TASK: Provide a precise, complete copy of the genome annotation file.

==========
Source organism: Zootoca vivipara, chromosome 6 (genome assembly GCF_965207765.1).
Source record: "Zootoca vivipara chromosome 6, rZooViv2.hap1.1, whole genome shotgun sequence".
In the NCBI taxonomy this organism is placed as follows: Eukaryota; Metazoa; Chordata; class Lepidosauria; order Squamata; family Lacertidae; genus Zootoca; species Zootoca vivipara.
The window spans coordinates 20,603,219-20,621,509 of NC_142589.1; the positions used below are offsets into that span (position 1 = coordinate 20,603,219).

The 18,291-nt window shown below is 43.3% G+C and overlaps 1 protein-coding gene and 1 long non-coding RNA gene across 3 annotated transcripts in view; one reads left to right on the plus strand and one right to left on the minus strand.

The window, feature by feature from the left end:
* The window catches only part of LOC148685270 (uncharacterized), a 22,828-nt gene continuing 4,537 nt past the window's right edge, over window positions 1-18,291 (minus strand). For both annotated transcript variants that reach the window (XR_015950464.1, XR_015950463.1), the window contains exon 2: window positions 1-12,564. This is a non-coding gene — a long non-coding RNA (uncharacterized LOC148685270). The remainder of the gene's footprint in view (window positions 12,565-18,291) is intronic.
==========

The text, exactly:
Source organism: Zootoca vivipara, chromosome 6 (genome assembly GCF_965207765.1).
Source record: "Zootoca vivipara chromosome 6, rZooViv2.hap1.1, whole genome shotgun sequence".
In the NCBI taxonomy this organism is placed as follows: Eukaryota; Metazoa; Chordata; class Lepidosauria; order Squamata; family Lacertidae; genus Zootoca; species Zootoca vivipara.
The window spans coordinates 20,603,219-20,621,509 of NC_142589.1; the positions used below are offsets into that span (position 1 = coordinate 20,603,219).

The 18,291-nt window shown below is 43.3% G+C and overlaps 1 protein-coding gene and 1 long non-coding RNA gene across 3 annotated transcripts in view; one reads left to right on the plus strand and one right to left on the minus strand.

The window, feature by feature from the left end:
* The window catches only part of LOC148685270 (uncharacterized), a 22,828-nt gene continuing 4,537 nt past the window's right edge, over window positions 1-18,291 (minus strand). For both annotated transcript variants that reach the window (XR_015950464.1, XR_015950463.1), the window contains exon 2: window positions 1-12,564. This is a non-coding gene — a long non-coding RNA (uncharacterized LOC148685270). The remainder of the gene's footprint in view (window positions 12,565-18,291) is intronic.